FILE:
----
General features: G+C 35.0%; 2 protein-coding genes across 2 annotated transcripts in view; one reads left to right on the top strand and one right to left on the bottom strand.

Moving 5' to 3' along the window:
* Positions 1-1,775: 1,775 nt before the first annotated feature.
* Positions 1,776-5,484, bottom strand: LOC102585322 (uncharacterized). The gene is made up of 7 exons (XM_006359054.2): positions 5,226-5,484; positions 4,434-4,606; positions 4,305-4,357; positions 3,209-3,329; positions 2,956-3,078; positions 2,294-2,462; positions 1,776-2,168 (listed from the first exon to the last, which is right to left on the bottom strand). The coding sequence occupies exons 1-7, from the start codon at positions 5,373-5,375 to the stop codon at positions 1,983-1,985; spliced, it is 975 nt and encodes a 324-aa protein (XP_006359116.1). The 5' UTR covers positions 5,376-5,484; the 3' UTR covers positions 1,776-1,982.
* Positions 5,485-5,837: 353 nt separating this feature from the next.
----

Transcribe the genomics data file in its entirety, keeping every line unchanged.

General features: G+C 35.0%; 2 protein-coding genes across 2 annotated transcripts in view; one reads left to right on the top strand and one right to left on the bottom strand.

Moving 5' to 3' along the window:
* Positions 1-1,775: 1,775 nt before the first annotated feature.
* Positions 1,776-5,484, bottom strand: LOC102585322 (uncharacterized). The gene is made up of 7 exons (XM_006359054.2): positions 5,226-5,484; positions 4,434-4,606; positions 4,305-4,357; positions 3,209-3,329; positions 2,956-3,078; positions 2,294-2,462; positions 1,776-2,168 (listed from the first exon to the last, which is right to left on the bottom strand). The coding sequence occupies exons 1-7, from the start codon at positions 5,373-5,375 to the stop codon at positions 1,983-1,985; spliced, it is 975 nt and encodes a 324-aa protein (XP_006359116.1). The 5' UTR covers positions 5,376-5,484; the 3' UTR covers positions 1,776-1,982.
* Positions 5,485-5,837: 353 nt separating this feature from the next.